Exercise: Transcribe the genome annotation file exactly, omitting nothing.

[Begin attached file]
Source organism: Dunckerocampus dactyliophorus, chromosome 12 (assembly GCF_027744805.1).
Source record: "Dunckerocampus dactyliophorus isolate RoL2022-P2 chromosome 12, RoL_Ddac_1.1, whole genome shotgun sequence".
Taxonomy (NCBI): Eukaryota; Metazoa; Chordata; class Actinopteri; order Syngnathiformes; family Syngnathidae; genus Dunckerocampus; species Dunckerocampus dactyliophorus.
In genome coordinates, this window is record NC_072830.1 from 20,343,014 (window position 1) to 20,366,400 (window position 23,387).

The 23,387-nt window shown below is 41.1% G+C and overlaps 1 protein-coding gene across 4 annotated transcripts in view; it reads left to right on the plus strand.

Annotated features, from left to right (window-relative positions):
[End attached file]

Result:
Source organism: Dunckerocampus dactyliophorus, chromosome 12 (assembly GCF_027744805.1).
Source record: "Dunckerocampus dactyliophorus isolate RoL2022-P2 chromosome 12, RoL_Ddac_1.1, whole genome shotgun sequence".
Taxonomy (NCBI): Eukaryota; Metazoa; Chordata; class Actinopteri; order Syngnathiformes; family Syngnathidae; genus Dunckerocampus; species Dunckerocampus dactyliophorus.
In genome coordinates, this window is record NC_072830.1 from 20,343,014 (window position 1) to 20,366,400 (window position 23,387).

The 23,387-nt window shown below is 41.1% G+C and overlaps 1 protein-coding gene across 4 annotated transcripts in view; it reads left to right on the plus strand.

Annotated features, from left to right (window-relative positions):